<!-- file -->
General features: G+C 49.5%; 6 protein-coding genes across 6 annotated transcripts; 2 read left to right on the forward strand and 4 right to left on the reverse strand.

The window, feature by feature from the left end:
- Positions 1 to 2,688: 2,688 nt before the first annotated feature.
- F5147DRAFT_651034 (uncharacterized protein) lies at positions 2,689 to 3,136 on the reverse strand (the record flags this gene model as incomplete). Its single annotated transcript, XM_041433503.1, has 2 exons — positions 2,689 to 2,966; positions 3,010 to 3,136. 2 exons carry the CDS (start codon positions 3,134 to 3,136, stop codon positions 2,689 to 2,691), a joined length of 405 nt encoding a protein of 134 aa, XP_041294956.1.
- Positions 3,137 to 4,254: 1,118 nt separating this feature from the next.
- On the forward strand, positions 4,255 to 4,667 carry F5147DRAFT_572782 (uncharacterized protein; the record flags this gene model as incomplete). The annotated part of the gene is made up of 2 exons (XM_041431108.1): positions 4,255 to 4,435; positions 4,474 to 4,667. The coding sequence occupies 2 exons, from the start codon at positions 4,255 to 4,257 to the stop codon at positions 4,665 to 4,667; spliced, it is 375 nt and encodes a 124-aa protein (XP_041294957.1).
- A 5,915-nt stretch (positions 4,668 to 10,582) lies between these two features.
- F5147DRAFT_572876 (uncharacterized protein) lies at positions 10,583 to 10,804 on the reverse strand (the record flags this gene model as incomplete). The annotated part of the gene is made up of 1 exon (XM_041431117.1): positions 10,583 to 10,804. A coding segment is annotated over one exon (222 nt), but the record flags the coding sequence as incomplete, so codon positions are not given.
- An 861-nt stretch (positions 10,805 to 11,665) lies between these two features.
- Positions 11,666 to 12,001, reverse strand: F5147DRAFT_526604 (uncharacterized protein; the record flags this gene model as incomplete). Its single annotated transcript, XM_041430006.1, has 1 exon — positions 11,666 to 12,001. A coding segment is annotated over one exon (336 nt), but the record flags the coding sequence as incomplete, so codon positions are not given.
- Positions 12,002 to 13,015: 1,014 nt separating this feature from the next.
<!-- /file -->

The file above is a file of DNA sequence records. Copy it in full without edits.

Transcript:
General features: G+C 49.5%; 6 protein-coding genes across 6 annotated transcripts; 2 read left to right on the forward strand and 4 right to left on the reverse strand.

The window, feature by feature from the left end:
- Positions 1 to 2,688: 2,688 nt before the first annotated feature.
- F5147DRAFT_651034 (uncharacterized protein) lies at positions 2,689 to 3,136 on the reverse strand (the record flags this gene model as incomplete). Its single annotated transcript, XM_041433503.1, has 2 exons — positions 2,689 to 2,966; positions 3,010 to 3,136. 2 exons carry the CDS (start codon positions 3,134 to 3,136, stop codon positions 2,689 to 2,691), a joined length of 405 nt encoding a protein of 134 aa, XP_041294956.1.
- Positions 3,137 to 4,254: 1,118 nt separating this feature from the next.
- On the forward strand, positions 4,255 to 4,667 carry F5147DRAFT_572782 (uncharacterized protein; the record flags this gene model as incomplete). The annotated part of the gene is made up of 2 exons (XM_041431108.1): positions 4,255 to 4,435; positions 4,474 to 4,667. The coding sequence occupies 2 exons, from the start codon at positions 4,255 to 4,257 to the stop codon at positions 4,665 to 4,667; spliced, it is 375 nt and encodes a 124-aa protein (XP_041294957.1).
- A 5,915-nt stretch (positions 4,668 to 10,582) lies between these two features.
- F5147DRAFT_572876 (uncharacterized protein) lies at positions 10,583 to 10,804 on the reverse strand (the record flags this gene model as incomplete). The annotated part of the gene is made up of 1 exon (XM_041431117.1): positions 10,583 to 10,804. A coding segment is annotated over one exon (222 nt), but the record flags the coding sequence as incomplete, so codon positions are not given.
- An 861-nt stretch (positions 10,805 to 11,665) lies between these two features.
- Positions 11,666 to 12,001, reverse strand: F5147DRAFT_526604 (uncharacterized protein; the record flags this gene model as incomplete). Its single annotated transcript, XM_041430006.1, has 1 exon — positions 11,666 to 12,001. A coding segment is annotated over one exon (336 nt), but the record flags the coding sequence as incomplete, so codon positions are not given.
- Positions 12,002 to 13,015: 1,014 nt separating this feature from the next.